A guest post re the dangers of toxic positivity written by Antonia Beamish (edited by TASK)
Positivity can be passive, disingenuous and dangerous. Not words you expect to hear from a complementary therapist who works with clients on their emotional wellbeing? Well, this isn’t the whole story. Positivity has its place, but in the last year or so I’ve seen it slide into a toxic place that has at times sugarcoated reality, disengaged us from our truth and invalidated our feelings thus leading to toxic positivity.
Is our reality sugar coated?
A lot changed for me in 2020. It was a year of extreme growth where I was pushed so far out of my perception of reality that I began to witness things that I had previously not been capable of seeing. One of the biggest observations from this new vantage point was the sugar coating of our reality. The main culprit of this sweetness was positivity.
Perhaps you remember the Kitty O’Meara poem that was circulating back in March 2020 at the start of the chaos? It went something like this
“and the people stayed home.. the people healed.. and the earth healed.” I remember thinking, on a deeply intuitive level, how incredibly passive and wrong this message felt to me.
Last year wasn’t a time for healing, passively sitting in our homes, baking and making art. It was a time of chaos, fear and confusion where my heart bled for us all being forcibly isolated and cut off from society, love, connection, joy and human connection.
Are we all in this together?
To pretend that we were ‘all in this together’, neglecting and ignoring the stress and trauma we were all collectively suffering from, was toxic positivity at its worst. And still continues today, which is why I felt a real need to highlight where it can be at it’s most insidious.
Positivity is powerful and necessary
Positivity can be useful, powerful and enhance our health and wellbeing.
In Kinesiology we understand the impact of thoughts on the physical body. The study of this is called psychoneuroimmunology which looks at the interactions between our nervous and immune systems. These studies show how our emotions compromise or benefit our immune function. So it really is true that positive thinking is beneficial to your wellbeing.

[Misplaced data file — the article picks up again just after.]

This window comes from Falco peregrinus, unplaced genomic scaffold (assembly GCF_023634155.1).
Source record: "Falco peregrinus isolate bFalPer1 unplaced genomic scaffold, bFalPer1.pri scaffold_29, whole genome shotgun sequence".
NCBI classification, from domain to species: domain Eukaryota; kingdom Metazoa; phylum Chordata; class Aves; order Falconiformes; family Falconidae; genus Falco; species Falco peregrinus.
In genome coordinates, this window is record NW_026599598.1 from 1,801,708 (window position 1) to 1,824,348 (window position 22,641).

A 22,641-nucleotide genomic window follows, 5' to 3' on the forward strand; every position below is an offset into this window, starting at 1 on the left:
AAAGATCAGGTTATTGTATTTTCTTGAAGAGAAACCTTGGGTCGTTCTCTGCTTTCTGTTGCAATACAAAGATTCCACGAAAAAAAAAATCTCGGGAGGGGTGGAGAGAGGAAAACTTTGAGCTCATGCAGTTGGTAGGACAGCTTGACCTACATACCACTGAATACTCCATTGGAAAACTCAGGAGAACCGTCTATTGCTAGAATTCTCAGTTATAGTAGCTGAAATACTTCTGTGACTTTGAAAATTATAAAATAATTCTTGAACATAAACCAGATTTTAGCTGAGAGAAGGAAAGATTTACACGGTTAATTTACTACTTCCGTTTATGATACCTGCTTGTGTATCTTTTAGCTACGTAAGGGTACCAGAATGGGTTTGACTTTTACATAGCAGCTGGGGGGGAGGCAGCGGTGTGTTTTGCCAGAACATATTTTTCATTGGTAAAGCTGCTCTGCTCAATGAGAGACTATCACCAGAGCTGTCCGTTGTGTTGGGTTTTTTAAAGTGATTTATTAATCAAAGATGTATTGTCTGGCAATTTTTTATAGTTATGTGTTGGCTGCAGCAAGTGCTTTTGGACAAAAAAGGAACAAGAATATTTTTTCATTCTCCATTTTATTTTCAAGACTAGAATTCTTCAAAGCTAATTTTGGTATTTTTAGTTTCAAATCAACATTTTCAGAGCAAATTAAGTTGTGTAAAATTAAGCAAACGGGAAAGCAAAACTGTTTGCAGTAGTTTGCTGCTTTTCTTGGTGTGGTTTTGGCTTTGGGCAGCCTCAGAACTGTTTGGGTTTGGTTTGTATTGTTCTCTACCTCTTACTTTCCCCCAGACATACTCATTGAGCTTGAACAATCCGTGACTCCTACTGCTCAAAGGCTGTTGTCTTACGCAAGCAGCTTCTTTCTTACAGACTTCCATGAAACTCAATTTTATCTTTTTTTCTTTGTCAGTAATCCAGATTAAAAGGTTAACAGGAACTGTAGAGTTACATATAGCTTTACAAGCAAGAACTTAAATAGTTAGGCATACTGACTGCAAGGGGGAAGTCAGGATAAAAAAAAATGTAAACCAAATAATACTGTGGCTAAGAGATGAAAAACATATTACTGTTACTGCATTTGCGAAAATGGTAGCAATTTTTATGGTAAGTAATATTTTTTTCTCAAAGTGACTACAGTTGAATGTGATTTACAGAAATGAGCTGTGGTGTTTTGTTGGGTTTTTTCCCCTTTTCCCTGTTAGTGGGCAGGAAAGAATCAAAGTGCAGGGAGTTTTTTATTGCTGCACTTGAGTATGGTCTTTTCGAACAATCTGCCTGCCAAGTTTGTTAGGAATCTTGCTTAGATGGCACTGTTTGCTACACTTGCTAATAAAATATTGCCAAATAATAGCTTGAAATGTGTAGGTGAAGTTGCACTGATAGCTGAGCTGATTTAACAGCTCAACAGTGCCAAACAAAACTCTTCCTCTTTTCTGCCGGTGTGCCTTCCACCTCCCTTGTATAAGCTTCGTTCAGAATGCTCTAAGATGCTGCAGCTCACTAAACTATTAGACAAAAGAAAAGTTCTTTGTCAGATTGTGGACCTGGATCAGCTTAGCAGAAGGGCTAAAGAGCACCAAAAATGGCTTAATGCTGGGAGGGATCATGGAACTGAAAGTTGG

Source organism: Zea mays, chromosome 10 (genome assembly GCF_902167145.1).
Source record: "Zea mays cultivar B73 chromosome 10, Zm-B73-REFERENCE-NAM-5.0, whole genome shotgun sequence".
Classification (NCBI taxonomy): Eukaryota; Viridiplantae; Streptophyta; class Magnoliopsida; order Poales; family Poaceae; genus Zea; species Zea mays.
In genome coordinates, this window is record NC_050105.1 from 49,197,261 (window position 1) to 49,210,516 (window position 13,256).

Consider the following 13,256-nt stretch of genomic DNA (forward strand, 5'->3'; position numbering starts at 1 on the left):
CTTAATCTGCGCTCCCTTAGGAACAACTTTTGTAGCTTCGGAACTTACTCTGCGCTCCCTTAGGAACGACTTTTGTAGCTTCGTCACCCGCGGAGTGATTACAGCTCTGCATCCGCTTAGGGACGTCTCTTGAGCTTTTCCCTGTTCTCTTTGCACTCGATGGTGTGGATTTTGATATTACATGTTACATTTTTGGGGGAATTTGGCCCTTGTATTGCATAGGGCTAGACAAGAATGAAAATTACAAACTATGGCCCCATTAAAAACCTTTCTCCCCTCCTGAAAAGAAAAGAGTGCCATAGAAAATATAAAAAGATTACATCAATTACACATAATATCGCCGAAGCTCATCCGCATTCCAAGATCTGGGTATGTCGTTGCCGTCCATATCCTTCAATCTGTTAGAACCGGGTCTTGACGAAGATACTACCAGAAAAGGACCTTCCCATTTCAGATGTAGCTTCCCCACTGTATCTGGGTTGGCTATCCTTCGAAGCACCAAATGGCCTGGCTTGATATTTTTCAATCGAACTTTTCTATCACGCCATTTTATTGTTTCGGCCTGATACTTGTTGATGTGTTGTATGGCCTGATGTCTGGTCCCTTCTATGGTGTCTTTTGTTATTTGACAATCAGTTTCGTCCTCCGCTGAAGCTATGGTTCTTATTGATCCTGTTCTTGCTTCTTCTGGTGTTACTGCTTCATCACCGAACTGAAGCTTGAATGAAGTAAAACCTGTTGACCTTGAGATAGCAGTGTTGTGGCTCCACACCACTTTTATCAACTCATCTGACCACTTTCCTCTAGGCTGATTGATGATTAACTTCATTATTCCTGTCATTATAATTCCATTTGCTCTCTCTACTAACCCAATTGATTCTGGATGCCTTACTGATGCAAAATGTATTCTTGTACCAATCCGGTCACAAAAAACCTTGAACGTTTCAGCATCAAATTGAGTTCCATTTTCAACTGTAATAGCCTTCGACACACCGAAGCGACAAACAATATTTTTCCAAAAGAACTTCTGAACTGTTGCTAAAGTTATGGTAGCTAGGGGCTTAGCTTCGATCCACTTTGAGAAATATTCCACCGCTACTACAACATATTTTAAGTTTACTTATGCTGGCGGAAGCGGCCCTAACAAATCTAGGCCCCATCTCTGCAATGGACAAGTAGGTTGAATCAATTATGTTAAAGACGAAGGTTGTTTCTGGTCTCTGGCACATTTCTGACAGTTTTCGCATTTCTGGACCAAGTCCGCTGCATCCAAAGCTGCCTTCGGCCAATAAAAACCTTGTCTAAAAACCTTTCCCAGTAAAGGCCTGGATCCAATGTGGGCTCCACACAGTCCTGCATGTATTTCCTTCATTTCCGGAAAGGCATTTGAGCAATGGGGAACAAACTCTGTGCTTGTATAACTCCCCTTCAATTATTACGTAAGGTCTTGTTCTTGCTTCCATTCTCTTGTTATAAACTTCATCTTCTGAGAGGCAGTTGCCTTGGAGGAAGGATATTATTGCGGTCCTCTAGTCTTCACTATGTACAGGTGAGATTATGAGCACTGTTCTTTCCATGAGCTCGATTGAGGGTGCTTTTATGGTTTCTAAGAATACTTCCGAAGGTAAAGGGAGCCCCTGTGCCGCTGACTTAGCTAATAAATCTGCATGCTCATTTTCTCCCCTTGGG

Being able to recognise the positive, or silver linings, in any situation is important. Appreciation and gratitude are powerful forces.
We are all guilty of berating ourselves when we make mistakes. We can often lack self-compassion and kindness within ourselves. Seeing the positives in our actions and in ourselves is crucial for emotional wellbeing, bringing us closer to truly accepting and loving ourselves.
Being positive also has a huge effect on your external reality. Everything in your environment is created from the energy you give out from your thoughts. Thinking positively literally changes your energetic frequency, like ripples after you throw a stone into a calm pool of water, your energy radiates out from you and pulls in like-minded frequencies.
There are times when a positive mindset can be contagious. It can lift you up, and others in your energy field, in wonderful ways.
Forcing a positive outlook (when you don’t feel it) is detrimental to health.
There are many situations and circumstances when forcing a positive outlook is incredibly detrimental.
4 reasons why toxic positivity is a no-no
1. It sugarcoats reality
What we’ve all experienced in the last 9 months can no longer be hidden under a layer of sickly sweet icing of positivity. I have no interest in telling people what to think, nor do I have any interest in pretending it’s all ok.